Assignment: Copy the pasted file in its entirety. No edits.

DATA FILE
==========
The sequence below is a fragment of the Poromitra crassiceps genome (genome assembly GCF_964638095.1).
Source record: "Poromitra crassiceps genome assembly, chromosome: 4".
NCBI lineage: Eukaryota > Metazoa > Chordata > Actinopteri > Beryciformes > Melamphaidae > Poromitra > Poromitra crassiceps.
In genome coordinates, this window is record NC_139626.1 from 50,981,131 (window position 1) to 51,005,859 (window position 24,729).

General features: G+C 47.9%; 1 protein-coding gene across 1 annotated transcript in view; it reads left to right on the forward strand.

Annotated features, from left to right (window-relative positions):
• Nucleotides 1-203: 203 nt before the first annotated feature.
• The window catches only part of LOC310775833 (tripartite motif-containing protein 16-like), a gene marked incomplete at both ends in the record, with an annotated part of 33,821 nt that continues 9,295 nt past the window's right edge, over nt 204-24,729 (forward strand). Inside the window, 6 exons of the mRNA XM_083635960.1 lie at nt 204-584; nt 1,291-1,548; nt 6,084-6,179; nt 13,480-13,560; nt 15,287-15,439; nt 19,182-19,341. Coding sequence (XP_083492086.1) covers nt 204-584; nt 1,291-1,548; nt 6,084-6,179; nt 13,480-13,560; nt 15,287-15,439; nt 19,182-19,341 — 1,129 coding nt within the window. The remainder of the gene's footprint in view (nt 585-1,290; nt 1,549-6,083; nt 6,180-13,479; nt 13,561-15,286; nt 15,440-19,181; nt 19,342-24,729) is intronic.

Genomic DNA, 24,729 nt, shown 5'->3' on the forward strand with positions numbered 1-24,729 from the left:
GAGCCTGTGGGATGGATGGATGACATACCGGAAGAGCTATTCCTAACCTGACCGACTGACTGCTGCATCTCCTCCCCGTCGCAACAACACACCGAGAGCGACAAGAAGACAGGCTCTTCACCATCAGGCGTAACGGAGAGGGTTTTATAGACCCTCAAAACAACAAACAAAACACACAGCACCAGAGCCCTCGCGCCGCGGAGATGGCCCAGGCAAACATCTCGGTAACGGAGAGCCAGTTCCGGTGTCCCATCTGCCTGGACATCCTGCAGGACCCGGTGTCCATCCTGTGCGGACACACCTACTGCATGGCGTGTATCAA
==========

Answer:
The sequence below is a fragment of the Poromitra crassiceps genome (genome assembly GCF_964638095.1).
Source record: "Poromitra crassiceps genome assembly, chromosome: 4".
NCBI lineage: Eukaryota > Metazoa > Chordata > Actinopteri > Beryciformes > Melamphaidae > Poromitra > Poromitra crassiceps.
In genome coordinates, this window is record NC_139626.1 from 50,981,131 (window position 1) to 51,005,859 (window position 24,729).

General features: G+C 47.9%; 1 protein-coding gene across 1 annotated transcript in view; it reads left to right on the forward strand.

Annotated features, from left to right (window-relative positions):
• Nucleotides 1-203: 203 nt before the first annotated feature.
• The window catches only part of LOC310775833 (tripartite motif-containing protein 16-like), a gene marked incomplete at both ends in the record, with an annotated part of 33,821 nt that continues 9,295 nt past the window's right edge, over nt 204-24,729 (forward strand). Inside the window, 6 exons of the mRNA XM_083635960.1 lie at nt 204-584; nt 1,291-1,548; nt 6,084-6,179; nt 13,480-13,560; nt 15,287-15,439; nt 19,182-19,341. Coding sequence (XP_083492086.1) covers nt 204-584; nt 1,291-1,548; nt 6,084-6,179; nt 13,480-13,560; nt 15,287-15,439; nt 19,182-19,341 — 1,129 coding nt within the window. The remainder of the gene's footprint in view (nt 585-1,290; nt 1,549-6,083; nt 6,180-13,479; nt 13,561-15,286; nt 15,440-19,181; nt 19,342-24,729) is intronic.

Genomic DNA, 24,729 nt, shown 5'->3' on the forward strand with positions numbered 1-24,729 from the left:
GAGCCTGTGGGATGGATGGATGACATACCGGAAGAGCTATTCCTAACCTGACCGACTGACTGCTGCATCTCCTCCCCGTCGCAACAACACACCGAGAGCGACAAGAAGACAGGCTCTTCACCATCAGGCGTAACGGAGAGGGTTTTATAGACCCTCAAAACAACAAACAAAACACACAGCACCAGAGCCCTCGCGCCGCGGAGATGGCCCAGGCAAACATCTCGGTAACGGAGAGCCAGTTCCGGTGTCCCATCTGCCTGGACATCCTGCAGGACCCGGTGTCCATCCTGTGCGGACACACCTACTGCATGGCGTGTATCAA